2013 Boston University Lacrosse Player Blog: Planes, Jeans, and Time Zones

Posted on March 19, 2013 by

Categories: Boston University, Womens Lax

2013 Boston University Lacrosse Player Blog: Planes, Jeans, and Time Zones

The 2013 season is here and we wanted to work closely with college programs to bring a part of the excitement to you. Throughout the 2013 season we will highlight lacrosse programs on our space for all of our readers to follow. Player blogs serve as a unique outlet for programs to showcase their season as it develops, plus highlight everything they have to offer a student-athlete. In contrast, families and fans get a glimpse into the program’s athletic and academic regimen.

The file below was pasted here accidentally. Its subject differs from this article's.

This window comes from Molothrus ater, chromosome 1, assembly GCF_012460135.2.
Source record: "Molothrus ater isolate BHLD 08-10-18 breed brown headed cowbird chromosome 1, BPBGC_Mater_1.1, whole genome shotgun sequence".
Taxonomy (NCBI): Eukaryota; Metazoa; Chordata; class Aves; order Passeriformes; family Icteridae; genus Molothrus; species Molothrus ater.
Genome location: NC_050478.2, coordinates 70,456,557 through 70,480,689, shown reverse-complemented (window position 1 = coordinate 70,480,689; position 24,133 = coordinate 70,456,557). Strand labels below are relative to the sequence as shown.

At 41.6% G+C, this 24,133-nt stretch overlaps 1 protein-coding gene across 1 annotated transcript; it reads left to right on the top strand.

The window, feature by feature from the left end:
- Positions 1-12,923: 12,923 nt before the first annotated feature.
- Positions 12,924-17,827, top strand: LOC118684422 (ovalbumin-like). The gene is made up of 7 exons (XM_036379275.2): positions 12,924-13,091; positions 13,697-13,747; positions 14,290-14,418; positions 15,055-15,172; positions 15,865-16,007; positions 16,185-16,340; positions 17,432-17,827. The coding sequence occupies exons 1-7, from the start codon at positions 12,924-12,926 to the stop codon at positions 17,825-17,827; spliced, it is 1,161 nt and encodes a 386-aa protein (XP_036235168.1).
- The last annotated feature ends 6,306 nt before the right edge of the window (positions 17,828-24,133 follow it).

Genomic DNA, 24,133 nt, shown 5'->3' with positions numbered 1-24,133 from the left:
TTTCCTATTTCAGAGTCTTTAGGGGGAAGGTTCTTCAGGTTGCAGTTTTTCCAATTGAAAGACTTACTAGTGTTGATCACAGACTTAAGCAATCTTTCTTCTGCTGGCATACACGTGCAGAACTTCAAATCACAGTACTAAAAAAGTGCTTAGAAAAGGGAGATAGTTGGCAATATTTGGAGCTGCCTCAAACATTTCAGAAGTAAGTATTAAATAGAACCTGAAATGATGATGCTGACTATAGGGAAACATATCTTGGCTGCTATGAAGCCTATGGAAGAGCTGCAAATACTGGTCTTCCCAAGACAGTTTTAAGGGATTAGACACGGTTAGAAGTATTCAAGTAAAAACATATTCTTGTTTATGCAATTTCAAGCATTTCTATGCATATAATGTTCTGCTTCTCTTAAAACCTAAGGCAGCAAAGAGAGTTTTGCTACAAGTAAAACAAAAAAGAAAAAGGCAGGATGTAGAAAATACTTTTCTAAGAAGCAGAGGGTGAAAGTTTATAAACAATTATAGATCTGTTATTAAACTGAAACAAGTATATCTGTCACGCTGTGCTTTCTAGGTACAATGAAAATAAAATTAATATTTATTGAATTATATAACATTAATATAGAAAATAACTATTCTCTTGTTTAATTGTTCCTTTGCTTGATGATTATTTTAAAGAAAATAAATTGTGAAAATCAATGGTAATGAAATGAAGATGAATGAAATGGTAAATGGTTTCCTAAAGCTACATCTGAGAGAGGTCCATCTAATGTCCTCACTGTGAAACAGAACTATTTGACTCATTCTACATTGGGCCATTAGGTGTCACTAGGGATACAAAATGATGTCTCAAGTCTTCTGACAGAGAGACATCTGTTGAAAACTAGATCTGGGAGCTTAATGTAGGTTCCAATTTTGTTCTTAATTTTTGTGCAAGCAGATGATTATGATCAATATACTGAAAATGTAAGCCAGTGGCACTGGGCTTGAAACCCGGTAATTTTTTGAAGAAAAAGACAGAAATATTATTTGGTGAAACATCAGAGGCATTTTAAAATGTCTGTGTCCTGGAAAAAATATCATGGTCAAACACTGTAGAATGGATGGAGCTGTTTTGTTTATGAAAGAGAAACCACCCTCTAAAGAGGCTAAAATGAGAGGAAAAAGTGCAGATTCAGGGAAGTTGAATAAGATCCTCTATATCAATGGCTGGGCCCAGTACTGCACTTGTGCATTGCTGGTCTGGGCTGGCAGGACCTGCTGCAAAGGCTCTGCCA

Danielle Etrasco
Senior – #13 – Attacker
Boston University

Week 6: Planes, Jeans, and Time Zones

Hey there! We’re on the plane ride home from Denver and after a week-long spring break we certainly have a lot to catch up on. To say this trip has been an emotional rollercoaster is putting it mildly, between two tough games, amazing team bonding, and some crazy adventures we’ve experienced the highs and lows of collegiate athletics all jammed into one week.